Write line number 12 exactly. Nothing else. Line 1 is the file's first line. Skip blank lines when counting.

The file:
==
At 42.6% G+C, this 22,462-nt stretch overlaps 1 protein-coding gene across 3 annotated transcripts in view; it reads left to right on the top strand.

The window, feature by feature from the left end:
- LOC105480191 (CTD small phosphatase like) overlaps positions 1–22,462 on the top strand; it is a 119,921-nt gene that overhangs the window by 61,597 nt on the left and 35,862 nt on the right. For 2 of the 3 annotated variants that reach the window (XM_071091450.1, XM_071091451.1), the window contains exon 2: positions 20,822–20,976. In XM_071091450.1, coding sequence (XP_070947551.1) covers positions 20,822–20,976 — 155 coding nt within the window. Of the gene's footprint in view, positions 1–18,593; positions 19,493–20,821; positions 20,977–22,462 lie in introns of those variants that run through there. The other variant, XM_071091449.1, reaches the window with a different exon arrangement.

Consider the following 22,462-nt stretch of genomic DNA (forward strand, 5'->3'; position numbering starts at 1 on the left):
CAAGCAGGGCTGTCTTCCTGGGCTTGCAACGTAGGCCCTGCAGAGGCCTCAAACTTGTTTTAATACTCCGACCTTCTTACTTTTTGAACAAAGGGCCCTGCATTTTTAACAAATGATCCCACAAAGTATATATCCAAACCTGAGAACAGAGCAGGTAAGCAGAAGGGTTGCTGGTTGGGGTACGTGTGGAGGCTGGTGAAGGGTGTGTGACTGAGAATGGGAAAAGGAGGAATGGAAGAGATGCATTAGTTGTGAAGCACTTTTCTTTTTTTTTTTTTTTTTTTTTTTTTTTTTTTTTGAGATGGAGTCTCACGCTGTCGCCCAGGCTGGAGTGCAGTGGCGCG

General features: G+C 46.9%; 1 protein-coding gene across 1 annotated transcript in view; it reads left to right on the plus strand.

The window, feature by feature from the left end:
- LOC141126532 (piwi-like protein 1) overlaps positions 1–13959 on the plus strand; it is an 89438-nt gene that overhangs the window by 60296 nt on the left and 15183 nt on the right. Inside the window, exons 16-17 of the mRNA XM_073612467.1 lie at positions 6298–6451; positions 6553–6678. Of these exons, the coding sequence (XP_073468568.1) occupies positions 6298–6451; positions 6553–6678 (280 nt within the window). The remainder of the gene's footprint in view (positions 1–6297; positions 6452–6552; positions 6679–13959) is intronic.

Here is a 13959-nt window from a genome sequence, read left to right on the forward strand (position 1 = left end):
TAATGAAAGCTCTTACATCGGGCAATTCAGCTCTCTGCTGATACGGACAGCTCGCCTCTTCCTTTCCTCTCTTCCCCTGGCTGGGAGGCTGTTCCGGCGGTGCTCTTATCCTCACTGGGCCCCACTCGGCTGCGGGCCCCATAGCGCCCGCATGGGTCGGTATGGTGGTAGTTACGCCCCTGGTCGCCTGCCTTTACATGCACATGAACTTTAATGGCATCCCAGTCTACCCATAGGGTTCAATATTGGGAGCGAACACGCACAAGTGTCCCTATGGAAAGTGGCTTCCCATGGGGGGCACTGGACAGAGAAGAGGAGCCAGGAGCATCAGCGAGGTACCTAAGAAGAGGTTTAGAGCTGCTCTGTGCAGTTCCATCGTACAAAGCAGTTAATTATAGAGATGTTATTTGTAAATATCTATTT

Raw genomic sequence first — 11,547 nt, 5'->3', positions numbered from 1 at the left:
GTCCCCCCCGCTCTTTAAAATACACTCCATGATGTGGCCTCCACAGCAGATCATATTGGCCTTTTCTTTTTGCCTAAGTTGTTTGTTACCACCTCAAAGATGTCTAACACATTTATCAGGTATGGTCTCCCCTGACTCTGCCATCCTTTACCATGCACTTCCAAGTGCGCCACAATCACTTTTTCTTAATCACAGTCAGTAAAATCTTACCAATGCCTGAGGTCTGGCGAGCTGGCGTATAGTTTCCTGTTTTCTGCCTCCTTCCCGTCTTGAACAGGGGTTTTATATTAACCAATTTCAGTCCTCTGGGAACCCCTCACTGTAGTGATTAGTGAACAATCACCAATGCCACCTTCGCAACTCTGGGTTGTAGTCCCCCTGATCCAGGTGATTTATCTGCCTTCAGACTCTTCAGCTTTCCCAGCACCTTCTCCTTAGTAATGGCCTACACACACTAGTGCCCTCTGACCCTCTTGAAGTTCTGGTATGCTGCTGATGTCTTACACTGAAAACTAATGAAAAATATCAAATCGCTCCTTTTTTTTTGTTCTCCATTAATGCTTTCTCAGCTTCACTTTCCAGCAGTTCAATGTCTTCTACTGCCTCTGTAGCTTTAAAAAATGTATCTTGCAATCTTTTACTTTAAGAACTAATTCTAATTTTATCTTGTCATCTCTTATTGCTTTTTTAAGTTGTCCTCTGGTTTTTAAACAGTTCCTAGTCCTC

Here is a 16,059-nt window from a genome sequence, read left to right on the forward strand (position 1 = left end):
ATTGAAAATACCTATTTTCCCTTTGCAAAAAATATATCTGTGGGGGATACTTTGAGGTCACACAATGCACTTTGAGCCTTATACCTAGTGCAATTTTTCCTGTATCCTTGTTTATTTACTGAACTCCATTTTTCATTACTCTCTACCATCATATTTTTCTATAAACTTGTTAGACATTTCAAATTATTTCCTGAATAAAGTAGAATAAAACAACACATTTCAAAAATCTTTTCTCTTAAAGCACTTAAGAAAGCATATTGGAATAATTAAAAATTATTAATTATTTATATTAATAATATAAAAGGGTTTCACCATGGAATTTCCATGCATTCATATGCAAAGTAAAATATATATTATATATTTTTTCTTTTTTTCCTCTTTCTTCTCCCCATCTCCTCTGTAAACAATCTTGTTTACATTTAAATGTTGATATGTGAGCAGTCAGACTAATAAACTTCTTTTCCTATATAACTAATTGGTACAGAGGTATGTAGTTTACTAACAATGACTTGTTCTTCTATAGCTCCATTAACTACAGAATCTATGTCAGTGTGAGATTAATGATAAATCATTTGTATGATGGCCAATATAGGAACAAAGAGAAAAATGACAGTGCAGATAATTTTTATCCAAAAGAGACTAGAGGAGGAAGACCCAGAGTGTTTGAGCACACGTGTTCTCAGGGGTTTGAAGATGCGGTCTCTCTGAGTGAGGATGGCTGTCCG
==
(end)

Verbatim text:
GTCCCCCCCGCTCTTTAAAATACACTCCATGATGTGGCCTCCACAGCAGATCATATTGGCCTTTTCTTTTTGCCTAAGTTGTTTGTTACCACCTCAAAGATGTCTAACACATTTATCAGGTATGGTCTCCCCTGACTCTGCCATCCTTTACCATGCACTTCCAAGTGCGCCACAATCACTTTTTCTTAATCACAGTCAGTAAAATCTTACCAATGCCTGAGGTCTGGCGAGCTGGCGTATAGTTTCCTGTTTTCTGCCTCCTTCCCGTCTTGAACAGGGGTTTTATATTAACCAATTTCAGTCCTCTGGGAACCCCTCACTGTAGTGATTAGTGAACAATCACCAATGCCACCTTCGCAACTCTGGGTTGTAGTCCCCCTGATCCAGGTGATTTATCTGCCTTCAGACTCTTCAGCTTTCCCAGCACCTTCTCCTTAGTAATGGCCTACACACACTAGTGCCCTCTGACCCTCTTGAAGTTCTGGTATGCTGCTGATGTCTTACACTGAAAACTAATGAAAAATATCAAATCGCTCCTTTTTTTTTGTTCTCCATTAATGCTTTCTCAGCTTCACTTTCCAGCAGTTCAATGTCTTCTACTGCCTCTGTAGCTTTAAAAAATGTATCTTGCAATCTTTTACTTTAAGAACTAATTCTAATTTTATCTTGTCATCTCTTATTGCTTTTTTAAGTTGTCCTCTGGTTTTTAAACAGTTCCTAGTCCTC